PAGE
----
Nov 1, 2015
You probably know that the main difference between the two task systems I teach: the MYN system and the One Minute To-Do List system (1MTD), is that MYN uses start dates on all tasks. This use of start dates in MYN leads to a ton of advantages such as keeping your visible list shorter, setting follow-up tasks, and using Defer-to-Review to keep your low priority (Over-the-Horizon) list well under control. It makes MYN a much more powerful system and one capable of handling a lot more tasks.
But again and again as I teach MYN in person, I see an initial “misunderstanding” crop up about how to set start dates, and I want to cover the solution to that misunderstanding here in case it affects you. Here is how this problem usually shows up.
Typical Problem Scenario
In my live classes I have all participants make the MYN settings in the To-Do Bar including the setting to hide future-start-dated tasks (by the way this is shown in Chapter 3 of the Outlook book). I explain why we do that and I then show them how to glance ahead at future-dated tasks (using the Tasks folder or the Calendar’s Daily Tasks view; see chapters 2 and 4 in the book to review those).
Then, as an exercise, I instruct everyone to start entering tasks—real tasks they are concerned about. I do that so the participants can get a feel for the usefulness of the MYN settings. However, inevitably, as they are doing that, someone raises their hand and says “Hey there is a problem, I can’t see my future dated tasks and I need to see them so I can plan ahead for them—I want to see them in my To-Do Bar.”
I assert that statement stems from a misunderstanding, and it is easily fixed.
Here is what I say to that person, and what may help you if you have a similar reaction: “Set the start date earlier on those tasks you feel you want to plan ahead for.”
To be clear, here are my MYN instructions, contained in all my books and classes, on how to set the start date on a task:
Set the start date to the day you want to do the task, or the first day you want to start thinking about the task. If you are not sure what date to set, it is probably best to set it to today. (And don’t get a start date confused with a deadline, you set the deadline separately and only if needed.)
The underlined part the above statement is key. If you want to work on a task say on Thursday, but you want to start thinking about it three days ahead of time, then set the start date three days earlier, to Monday. But only do that for tasks that really need future planning. And I assert that many tasks do not need future planning.
Examples of tasks that usually do not need future planning:
- Call Bob to check in on progress. This task is to call Bob at any time on the day it pops up (let’s say it’s three days from now). Do you really need to see it days ahead of time to plan for that? You are just going to ask him a quick question. (But if you do have some work to conduct before that call, create a separate task for that work and set a date appropriate for the work).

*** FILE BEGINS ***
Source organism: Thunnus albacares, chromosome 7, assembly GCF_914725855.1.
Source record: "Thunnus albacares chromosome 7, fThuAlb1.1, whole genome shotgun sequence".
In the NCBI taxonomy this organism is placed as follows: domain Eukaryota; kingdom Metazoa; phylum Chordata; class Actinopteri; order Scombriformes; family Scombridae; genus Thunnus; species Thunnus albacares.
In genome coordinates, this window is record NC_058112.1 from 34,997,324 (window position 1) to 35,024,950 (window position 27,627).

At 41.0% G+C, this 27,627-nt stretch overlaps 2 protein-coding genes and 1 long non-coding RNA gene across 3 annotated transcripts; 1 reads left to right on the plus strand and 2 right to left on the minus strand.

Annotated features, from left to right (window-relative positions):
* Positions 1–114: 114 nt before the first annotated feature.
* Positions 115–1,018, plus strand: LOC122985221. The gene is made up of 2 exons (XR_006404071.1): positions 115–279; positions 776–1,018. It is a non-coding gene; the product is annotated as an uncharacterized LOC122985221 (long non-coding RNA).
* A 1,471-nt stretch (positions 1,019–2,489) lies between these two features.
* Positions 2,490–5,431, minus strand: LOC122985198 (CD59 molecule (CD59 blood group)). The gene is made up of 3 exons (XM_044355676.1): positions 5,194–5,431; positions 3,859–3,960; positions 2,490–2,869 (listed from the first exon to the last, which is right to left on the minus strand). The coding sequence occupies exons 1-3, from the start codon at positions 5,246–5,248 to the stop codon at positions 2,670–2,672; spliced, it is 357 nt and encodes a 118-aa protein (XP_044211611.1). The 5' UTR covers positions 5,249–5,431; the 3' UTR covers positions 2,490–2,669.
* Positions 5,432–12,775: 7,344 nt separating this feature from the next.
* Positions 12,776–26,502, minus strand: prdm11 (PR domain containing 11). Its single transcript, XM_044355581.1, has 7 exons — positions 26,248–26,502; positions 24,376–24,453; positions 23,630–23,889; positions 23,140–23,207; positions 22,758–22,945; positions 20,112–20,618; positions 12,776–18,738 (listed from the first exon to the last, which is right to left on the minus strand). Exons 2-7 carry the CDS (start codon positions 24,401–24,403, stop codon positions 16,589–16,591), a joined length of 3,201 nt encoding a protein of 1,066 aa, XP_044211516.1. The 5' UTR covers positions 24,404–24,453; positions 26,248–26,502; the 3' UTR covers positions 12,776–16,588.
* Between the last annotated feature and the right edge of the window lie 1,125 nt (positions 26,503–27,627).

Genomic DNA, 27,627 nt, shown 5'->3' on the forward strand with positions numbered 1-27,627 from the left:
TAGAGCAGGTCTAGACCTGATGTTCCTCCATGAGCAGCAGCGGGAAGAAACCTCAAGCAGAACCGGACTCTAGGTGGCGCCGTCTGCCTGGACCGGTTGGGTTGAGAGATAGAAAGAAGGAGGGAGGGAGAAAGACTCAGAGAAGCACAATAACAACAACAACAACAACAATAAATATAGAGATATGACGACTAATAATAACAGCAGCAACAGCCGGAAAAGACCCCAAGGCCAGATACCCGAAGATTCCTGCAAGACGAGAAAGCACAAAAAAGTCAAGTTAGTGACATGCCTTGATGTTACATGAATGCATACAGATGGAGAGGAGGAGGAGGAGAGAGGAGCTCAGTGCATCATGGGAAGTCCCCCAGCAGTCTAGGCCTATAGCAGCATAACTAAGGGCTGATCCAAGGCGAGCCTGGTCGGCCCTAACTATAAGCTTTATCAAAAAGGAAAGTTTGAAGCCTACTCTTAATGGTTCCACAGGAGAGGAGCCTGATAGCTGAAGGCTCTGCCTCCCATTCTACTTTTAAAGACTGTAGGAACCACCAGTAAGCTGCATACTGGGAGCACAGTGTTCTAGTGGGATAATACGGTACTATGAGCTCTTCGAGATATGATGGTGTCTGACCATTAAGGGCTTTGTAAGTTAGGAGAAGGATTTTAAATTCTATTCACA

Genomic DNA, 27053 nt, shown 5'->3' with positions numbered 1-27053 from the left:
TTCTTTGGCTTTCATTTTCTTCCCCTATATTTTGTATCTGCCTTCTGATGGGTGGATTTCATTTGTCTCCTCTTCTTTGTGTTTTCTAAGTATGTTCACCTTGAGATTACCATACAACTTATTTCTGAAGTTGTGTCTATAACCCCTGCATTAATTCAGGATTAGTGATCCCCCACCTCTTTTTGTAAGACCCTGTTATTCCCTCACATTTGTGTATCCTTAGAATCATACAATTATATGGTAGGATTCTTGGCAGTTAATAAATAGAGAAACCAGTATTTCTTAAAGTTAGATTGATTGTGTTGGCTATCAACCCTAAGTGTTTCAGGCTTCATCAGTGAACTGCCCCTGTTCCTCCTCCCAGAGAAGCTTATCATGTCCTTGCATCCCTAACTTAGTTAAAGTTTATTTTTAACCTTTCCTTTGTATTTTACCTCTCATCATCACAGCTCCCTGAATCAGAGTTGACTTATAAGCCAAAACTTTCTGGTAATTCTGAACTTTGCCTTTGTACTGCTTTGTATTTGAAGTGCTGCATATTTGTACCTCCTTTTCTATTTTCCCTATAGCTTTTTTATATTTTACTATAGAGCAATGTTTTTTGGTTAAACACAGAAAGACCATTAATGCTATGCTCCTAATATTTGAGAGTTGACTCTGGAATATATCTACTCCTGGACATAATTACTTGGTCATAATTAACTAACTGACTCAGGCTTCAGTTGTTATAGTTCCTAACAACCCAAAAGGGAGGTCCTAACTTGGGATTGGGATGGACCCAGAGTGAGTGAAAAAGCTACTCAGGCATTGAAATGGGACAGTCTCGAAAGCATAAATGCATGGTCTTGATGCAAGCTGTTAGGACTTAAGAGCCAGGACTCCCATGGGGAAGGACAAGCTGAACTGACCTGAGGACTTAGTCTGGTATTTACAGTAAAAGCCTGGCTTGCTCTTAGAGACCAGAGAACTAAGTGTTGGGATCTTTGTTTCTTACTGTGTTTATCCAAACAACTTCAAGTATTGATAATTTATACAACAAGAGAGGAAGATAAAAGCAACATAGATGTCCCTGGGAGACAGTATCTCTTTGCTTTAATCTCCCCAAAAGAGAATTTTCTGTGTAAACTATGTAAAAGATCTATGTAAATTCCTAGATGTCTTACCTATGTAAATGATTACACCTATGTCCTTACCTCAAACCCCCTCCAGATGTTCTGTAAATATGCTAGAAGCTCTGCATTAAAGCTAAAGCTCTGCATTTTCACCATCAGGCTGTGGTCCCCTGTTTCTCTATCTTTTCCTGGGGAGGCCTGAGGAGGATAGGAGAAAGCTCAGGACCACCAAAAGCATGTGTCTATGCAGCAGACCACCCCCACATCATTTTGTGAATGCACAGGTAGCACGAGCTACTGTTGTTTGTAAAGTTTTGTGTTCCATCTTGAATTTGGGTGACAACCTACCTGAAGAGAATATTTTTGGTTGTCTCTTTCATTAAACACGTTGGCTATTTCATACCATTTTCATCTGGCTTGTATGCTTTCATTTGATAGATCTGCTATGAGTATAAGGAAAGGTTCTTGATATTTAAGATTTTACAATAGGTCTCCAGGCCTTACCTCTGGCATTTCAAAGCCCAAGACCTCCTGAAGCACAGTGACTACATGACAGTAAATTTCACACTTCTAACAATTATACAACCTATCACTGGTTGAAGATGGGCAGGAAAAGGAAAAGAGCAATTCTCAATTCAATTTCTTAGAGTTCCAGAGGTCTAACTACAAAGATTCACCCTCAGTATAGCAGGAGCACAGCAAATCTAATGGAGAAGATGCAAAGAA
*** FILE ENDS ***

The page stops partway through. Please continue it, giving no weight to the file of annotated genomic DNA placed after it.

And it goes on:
- Write Weekly Status Report (start date set to Friday). Years ago when working for a software company I created this one every week. The status report was impossible to write until Friday (end of week) and it was quick to do so I set it with a Friday start date. No need to see it ahead of time.
- Pay phone bill (this is a bill that you intend to pay online near the end of the month). Why would you need to see that on your list all month long? Just set the start date several days ahead of the end of the month. Perhaps set a deadline for the last day you can pay it.
I am sure you can think of a lot more similar cases.
Why this Happens
One reason MYN students get this wrong at first is they confuse a start date with a deadline. A deadline is when the task must be completed. The start date is the date you want to first start working on the task, or be aware of it, which for many tasks is well ahead of its deadline. So don’t treat the start date as the deadline date. Now, in many cases the two are the same, particularly for small quick-action tasks. But not always.
Another reason why some people want to see all future tasks in their list is that they have a problem with worrying about the future. They feel they need to worry about it all constantly or things will fall apart. Well, I think they really need to get over that problem. One of the main advantages of setting future dates on tasks and hiding them is that it allows you to spread your tasks out over time so that you only worry about what you need to worry about on any given day. It helps decrease your daily load, and it helps decrease your constant feeling of overwhelm. Take advantage of the system’s ability to help you with that!
You Can Look Ahead
And remember that you can always look ahead at your future tasks, using the views I mentioned above, should you want to reprioritize or change some scheduling of future tasks. Some people do that at the end of each day, to take a glance at tasks they scheduled for the next day.
Now, all that said, over 50% of tasks I receive (or think up) each day I create with a start date of today so they are visible immediately, even though I doubt I’ll get to them today. In today’s work world we are being handed lots of “do this now” tasks, so certainly, mark them with today’s date and try to get them done as soon as possible. But many tasks can be postponed, and you should use a future start date to do that if you can. Again, it will help you to spread out your work and ease your sense of overwhelm.